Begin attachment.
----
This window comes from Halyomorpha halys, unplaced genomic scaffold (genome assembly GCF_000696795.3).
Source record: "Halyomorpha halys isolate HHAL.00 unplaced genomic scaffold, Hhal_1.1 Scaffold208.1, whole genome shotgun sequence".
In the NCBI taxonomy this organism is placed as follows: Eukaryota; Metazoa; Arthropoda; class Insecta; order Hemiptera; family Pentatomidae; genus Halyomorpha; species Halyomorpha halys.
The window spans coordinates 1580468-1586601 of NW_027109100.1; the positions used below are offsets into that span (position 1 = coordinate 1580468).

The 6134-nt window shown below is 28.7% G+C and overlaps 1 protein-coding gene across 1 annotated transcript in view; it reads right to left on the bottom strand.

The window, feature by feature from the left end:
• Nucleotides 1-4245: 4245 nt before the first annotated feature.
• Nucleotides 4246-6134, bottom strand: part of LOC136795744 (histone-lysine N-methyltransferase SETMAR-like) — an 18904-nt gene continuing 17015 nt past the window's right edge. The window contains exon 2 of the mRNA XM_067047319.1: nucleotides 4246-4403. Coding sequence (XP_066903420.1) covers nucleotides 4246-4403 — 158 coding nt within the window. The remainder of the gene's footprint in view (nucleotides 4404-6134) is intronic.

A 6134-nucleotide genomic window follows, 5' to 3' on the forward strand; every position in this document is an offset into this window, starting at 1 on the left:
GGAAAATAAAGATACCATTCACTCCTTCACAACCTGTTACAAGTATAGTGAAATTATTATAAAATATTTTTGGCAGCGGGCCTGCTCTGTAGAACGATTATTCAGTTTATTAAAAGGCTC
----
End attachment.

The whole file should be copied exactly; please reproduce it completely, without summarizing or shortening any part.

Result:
This window comes from Halyomorpha halys, unplaced genomic scaffold (genome assembly GCF_000696795.3).
Source record: "Halyomorpha halys isolate HHAL.00 unplaced genomic scaffold, Hhal_1.1 Scaffold208.1, whole genome shotgun sequence".
In the NCBI taxonomy this organism is placed as follows: Eukaryota; Metazoa; Arthropoda; class Insecta; order Hemiptera; family Pentatomidae; genus Halyomorpha; species Halyomorpha halys.
The window spans coordinates 1580468-1586601 of NW_027109100.1; the positions used below are offsets into that span (position 1 = coordinate 1580468).

The 6134-nt window shown below is 28.7% G+C and overlaps 1 protein-coding gene across 1 annotated transcript in view; it reads right to left on the bottom strand.

The window, feature by feature from the left end:
• Nucleotides 1-4245: 4245 nt before the first annotated feature.
• Nucleotides 4246-6134, bottom strand: part of LOC136795744 (histone-lysine N-methyltransferase SETMAR-like) — an 18904-nt gene continuing 17015 nt past the window's right edge. The window contains exon 2 of the mRNA XM_067047319.1: nucleotides 4246-4403. Coding sequence (XP_066903420.1) covers nucleotides 4246-4403 — 158 coding nt within the window. The remainder of the gene's footprint in view (nucleotides 4404-6134) is intronic.

A 6134-nucleotide genomic window follows, 5' to 3' on the forward strand; every position in this document is an offset into this window, starting at 1 on the left:
GGAAAATAAAGATACCATTCACTCCTTCACAACCTGTTACAAGTATAGTGAAATTATTATAAAATATTTTTGGCAGCGGGCCTGCTCTGTAGAACGATTATTCAGTTTATTAAAAGGCTC